Now that I’ve been running a recording studio for a couple years, I’ve become keenly aware of the heightened level of voodoo associated with certain gear brands. If you think the average Talkbass.com thread or Bass Player meetup gets geeky, it’s nothing compared to the discussion typical among recording engineers, and like us bass players, certain brands are universally associated with good tone. It makes sense, given that some gear’s mythical reputation is due to its historically integral role on the legendary recordings that are the very definition of “killer tone.” Near the top of the gaga-gear pyramid lies API, short for Automated Processes, Inc. The American answer to England’s Neve (another equally legendary studio gear brand), API consoles, EQs, and compressors have lent their muscular, rich, and tight sound to countless recordings we all know and love. The API TranZformer LX is API’s first purpose-built piece of bass gear, although that doesn’t mean its products haven’t been a part of thousands of bass signal chains on record.
At the heart of API gear—and a lot of high-end studio gear, generally—is a proprietary discrete operational amplifier (opamp). Opamps consist of bundles of components that, when packaged together, produce a remarkably versatile and high-performing amplifier, easily tasked to provide a dizzying array of functions in analog circuits. Most modern opamps come as a single chip in an “integrated circuit,” although boutique audio brands like API still produce opamps consisting of discrete components, sometimes packaged together in what looks like a small box. Much of the aforementioned voodoo that follows certain pieces of gear can be traced to these discrete opamps.
The above digression is to contextualize the fact that brands like API have reputational baggage, and that baggage is largely due to certain proprietary bits, like discrete opamps. It’d be easy for API to slap its hallowed brand on a bass pedal, stuff it with jellybean parts, and rake in the dough from our somewhat less finicky demographic, but I’m happy to report that the TranZformer LX is every bit the sexy pedal it ought to be.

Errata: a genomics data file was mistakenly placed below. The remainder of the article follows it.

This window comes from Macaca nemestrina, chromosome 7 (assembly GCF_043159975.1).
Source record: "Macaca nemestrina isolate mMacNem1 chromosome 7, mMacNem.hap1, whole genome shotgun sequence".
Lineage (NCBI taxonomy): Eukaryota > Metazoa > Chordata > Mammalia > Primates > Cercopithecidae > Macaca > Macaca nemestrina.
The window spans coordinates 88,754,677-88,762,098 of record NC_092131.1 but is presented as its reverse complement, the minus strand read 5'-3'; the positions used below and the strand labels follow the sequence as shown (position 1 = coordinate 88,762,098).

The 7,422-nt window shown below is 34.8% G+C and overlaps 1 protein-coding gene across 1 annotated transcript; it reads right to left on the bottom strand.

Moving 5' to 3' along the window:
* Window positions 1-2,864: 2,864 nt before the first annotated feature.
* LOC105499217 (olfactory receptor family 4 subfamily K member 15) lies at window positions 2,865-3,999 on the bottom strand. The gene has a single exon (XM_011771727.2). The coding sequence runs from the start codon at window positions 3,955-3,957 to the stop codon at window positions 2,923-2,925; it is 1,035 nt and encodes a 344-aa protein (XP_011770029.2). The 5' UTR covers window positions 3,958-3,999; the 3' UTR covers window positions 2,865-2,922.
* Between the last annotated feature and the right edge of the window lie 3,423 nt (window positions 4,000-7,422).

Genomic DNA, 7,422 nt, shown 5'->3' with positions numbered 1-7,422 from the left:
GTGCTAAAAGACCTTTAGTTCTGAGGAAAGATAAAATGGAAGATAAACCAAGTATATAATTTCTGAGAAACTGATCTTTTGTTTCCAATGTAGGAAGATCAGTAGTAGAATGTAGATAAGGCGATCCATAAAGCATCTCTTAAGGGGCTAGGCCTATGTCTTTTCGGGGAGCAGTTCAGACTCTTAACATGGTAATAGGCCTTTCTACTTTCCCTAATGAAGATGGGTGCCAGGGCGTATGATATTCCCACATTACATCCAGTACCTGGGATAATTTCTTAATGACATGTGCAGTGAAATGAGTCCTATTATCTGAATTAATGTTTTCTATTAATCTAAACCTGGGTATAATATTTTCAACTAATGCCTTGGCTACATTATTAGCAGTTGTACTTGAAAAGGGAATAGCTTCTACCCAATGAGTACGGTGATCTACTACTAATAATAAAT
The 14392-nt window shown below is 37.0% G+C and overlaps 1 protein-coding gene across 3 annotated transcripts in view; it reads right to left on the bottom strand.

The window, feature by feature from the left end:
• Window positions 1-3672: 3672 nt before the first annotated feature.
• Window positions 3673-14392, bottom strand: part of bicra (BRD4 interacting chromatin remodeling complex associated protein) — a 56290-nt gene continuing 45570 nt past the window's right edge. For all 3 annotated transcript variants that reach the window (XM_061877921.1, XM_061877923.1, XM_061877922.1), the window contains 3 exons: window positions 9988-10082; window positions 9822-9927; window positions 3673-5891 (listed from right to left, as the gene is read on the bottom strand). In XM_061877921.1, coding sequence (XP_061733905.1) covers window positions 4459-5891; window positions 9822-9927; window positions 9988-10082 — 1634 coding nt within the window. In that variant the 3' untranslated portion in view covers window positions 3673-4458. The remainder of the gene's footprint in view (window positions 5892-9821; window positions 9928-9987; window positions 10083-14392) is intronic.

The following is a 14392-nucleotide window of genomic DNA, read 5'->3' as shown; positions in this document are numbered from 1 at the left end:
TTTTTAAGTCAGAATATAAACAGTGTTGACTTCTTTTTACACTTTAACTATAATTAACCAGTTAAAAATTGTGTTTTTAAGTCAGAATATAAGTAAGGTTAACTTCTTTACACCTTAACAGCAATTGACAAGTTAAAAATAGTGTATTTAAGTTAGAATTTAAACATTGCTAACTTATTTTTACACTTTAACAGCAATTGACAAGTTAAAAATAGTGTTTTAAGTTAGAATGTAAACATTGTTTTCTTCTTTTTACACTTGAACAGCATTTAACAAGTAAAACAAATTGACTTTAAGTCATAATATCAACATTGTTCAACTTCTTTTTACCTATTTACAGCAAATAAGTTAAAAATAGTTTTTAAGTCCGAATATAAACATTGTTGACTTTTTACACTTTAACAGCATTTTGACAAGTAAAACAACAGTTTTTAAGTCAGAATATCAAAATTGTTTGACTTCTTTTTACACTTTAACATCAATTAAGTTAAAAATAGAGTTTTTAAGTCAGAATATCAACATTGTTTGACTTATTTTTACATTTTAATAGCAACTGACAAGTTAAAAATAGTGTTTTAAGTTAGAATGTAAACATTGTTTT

The TranZformer is essentially a floor-mounted bass channel strip. It’s a preamp, not a DI. While it does have a balanced XLR output, it sends a line-level signal—don’t go connecting this to a mic pre, like you would with a DI. While simple, the API offers an effective combination of tone-enhancing features, whether live or in the studio. To me, the two obvious use-cases are in front of a power amp as part of a live rig, or in a studio with its output going straight to tape or to a digital system’s A/D converters.
The TranZformer LX is built to a standard that’s uncommon in the bass market. API uses three of its legendary 2520 discrete opamps and two 2510 line drivers, bespoke input and output transformers, and an EQ (based on API’s own 553 EQ) that utilizes custom-wound inductors for the low and midrange bands. The surface-mount board is beautifully laid out, and overall construction is top-shelf. While big for a stompbox, popping open the pedal reveals a thoughtful layout that’d be easy to repair, should the need arise.
The big question, obviously, is whether all the API’s fanciness combines for good tone. Does it ever! The TranZformer is uncommonly smooth and sophisticated-sounding. Its overall personality is balanced and full, with a precise and tight bottom end that is authentically among the better I’ve heard in a bass preamp. The thoughtfully chosen EQ frequencies are further enhanced with the circuit’s musical and creamy sound. The one-knob compressor, based on API’s slightly eccentric 525 design, goes from subtle to aggressive, and makeup gain is built into the circuit, with the 6-position switch essentially controlling threshold. It’s not flexible, but it imparts delicious harmonic richness and control over a peaky sound.
Given the astronomical cost of most API gear, the luxurious components and construction on offer, and its unimpeachably great tone, at under $500 the TranZformer LX is a remarkably good deal for such a serious piece of gear. If you want a small taste of that sauce that makes studio nerds swoon, it’s a no-brainer.
Pros Super-sweet and sophisticated tone; good price, considering the quality on offer
Bottom Line A worthy member of the legendary API family, the TranZformer LX is a carefully designed piece of serious studio gear disguised as a stompbox.
Input impedance 500kΩ
Outputs ¼" unbalanced, variable gain; XLR balanced, line level
EQ ±16dB @ 100Hz, 400Hz, 2kHz
Compressor One-knob, 6-position circuit with 2:1–20:1 ratio, depending on setting
Power 18 volts @ 250mA, adapter included
Made in USA